Bangsamoro people remember arrival of Islam in Mindanao | Inquirer News

Bangsamoro people remember arrival of Islam in Mindanao

/ 05:00 AM December 21, 2022

The recent ShariffKabunsuan festival also showcased the “inaul,” a traditional Maguindanao fabric that is a symbol of pride and dignity STORY: Bangsamoro people remember arrival of Islam in Mindanao

PRIDE | The recent Shariff Kabunsuan festival also showcased the “inaul,” a traditional Maguindanao fabric that is a symbol of pride and dignity. (Photo courtesy of. the Bangsamoro Information Office)

COTABATO CITY, Northern Maguindanao, Philippines — The Bangsamoro people held a weeklong festival to commemorate the arrival in Mindanao some 500 years ago of Arab-Malay missionary Shariff Kabunsuan of Johor who would spread Islam in the region and build the sultanate of Maguindanao.

Boats decorated with colorful, glaring garlands and boarded by Islamic missionaries sailed along the rivers in Barangay Kalangan 2 on Monday for the Guinakit fluvial parade, in a reenactment of Kabunsuan’s arrival via the Rio Grande de Mindanao.


“This is a celebration of Bangsamoro identity,” said interim Chief Minister Ahod “Al Haj Murad” Ebrahim of the Bangsamoro Autonomous Region in Muslim Mindanao (BARMM).


Kalangan is thought to be the exact same spot where Kabunsuan disembarked from his voyage and first set foot in Mindanao. Apart from preaching Islam, Kabunsuan would establish a sultanate sometime in 1520 which he ruled for over 20 years.

It was the first time that Ebrahim, an erstwhile rebel leader, personally witnessed the celebration as it was also the first time for the Cotabato City government to jointly participate with the BARMM in rolling out the grand event.

“I am very happy that after the struggle of the Bangsamoro, I am here with you celebrating this most important celebration of our generations,” Ebrahim said.

“This creative and meaningful ceremony is a symbol of the past journey and adventure of those who lived before us and left civilized and progressive communities and rich cultures that we take pride in and cherish until now,” he added.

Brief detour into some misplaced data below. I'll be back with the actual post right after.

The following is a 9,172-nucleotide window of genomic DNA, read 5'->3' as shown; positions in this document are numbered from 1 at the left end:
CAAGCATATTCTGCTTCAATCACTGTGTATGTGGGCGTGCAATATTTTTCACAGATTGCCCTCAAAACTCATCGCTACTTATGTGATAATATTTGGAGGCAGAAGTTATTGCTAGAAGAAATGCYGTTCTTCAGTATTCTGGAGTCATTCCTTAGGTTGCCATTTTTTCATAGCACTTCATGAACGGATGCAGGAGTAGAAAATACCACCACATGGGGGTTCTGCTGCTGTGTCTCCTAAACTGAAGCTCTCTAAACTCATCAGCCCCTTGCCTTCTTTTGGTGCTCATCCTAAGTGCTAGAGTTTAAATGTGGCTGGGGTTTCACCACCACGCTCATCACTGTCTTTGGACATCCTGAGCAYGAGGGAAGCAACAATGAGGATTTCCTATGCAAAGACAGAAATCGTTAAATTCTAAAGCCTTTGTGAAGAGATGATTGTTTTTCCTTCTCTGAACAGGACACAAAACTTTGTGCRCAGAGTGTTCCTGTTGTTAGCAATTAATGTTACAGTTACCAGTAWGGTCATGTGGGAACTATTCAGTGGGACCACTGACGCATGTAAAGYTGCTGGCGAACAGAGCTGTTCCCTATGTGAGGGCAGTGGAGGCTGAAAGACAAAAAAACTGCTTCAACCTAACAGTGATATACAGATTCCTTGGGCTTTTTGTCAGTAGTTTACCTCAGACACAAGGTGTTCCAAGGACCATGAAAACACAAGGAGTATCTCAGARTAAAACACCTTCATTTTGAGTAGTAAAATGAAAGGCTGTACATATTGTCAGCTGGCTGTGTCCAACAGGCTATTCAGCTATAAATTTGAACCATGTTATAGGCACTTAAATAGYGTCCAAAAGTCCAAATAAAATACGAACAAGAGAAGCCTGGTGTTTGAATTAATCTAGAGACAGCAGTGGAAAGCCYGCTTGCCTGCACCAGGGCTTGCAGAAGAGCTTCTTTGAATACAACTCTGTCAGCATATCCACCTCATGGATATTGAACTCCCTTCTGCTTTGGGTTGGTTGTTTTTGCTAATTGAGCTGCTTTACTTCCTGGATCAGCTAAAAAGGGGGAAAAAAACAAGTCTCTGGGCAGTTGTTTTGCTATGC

“This day is the most important day for the Bangsamoro people as it marks the formation of our identity as Bangsamoro in this part of the country. Without the coming of Shariff Kabunsuan, Bangsamoro will never exist,” Ebrahim said.

Peace, unity

Cotabato City Mayor Bruce Matabalao said the explosion of colors during the festivities should be taken for its message of peace and unity despite diversity.


“More than the display of this colorful bancas (motorboat), this celebration symbolizes strong Islamic faith in Mindanao at the same time respecting and living side by side with peoples of various faiths, culture and tradition,” Matabalao said in Magindanawn.

The festival traditionally draws thousands of spectators, especially during the culminating fluvial parade. This year’s festival theme was “One Heritage, One Culture, Endless Possibilities.”

It showcased arts, rich culture and tradition, local cuisine, and the people of the Bangsamoro region.

A “grand pagana” (thanksgiving) at the Cotabato City Hall on Monday hosted by Matabalao ended the festival.

During the celebration, the famous Bangsamoro fabric “inaul,” or “inawl,” was prominently featured with a fashion show highlighting local designers’ creations using it.

Themed “Weaving the beautiful pattern of peace and prosperity for our people,” the show exhibited the Bangsamoro culture, vibrant weaving tradition, and the history of a great civilization that continue to stand with pride and dignity amid the inroads of dominant global cultures.

According to former Maguindanao Rep. Bai Sandra Sema, who is now Cotabato City Tourism Council chair, the inaul cloth is a heritage that should be preserved and deserves to be recognized nationally.

“We are working to push inaul to become a national fabric,” Sema said. “If we are talking about unity, if we are to talk about solidarity, the Philippines must recognize inaul as the national fabric.”

Inaul is a Maguindanaon term meaning woven, which symbolizes strength as it is made to last. Inaul was a status symbol worn with pride and respect.

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Traditional leaders and elders said if inaul was given as a gift, it was a way of wishing the recipient prosperity for a lifetime.


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TAGS: Bangsamoro, Islam in the Philippines

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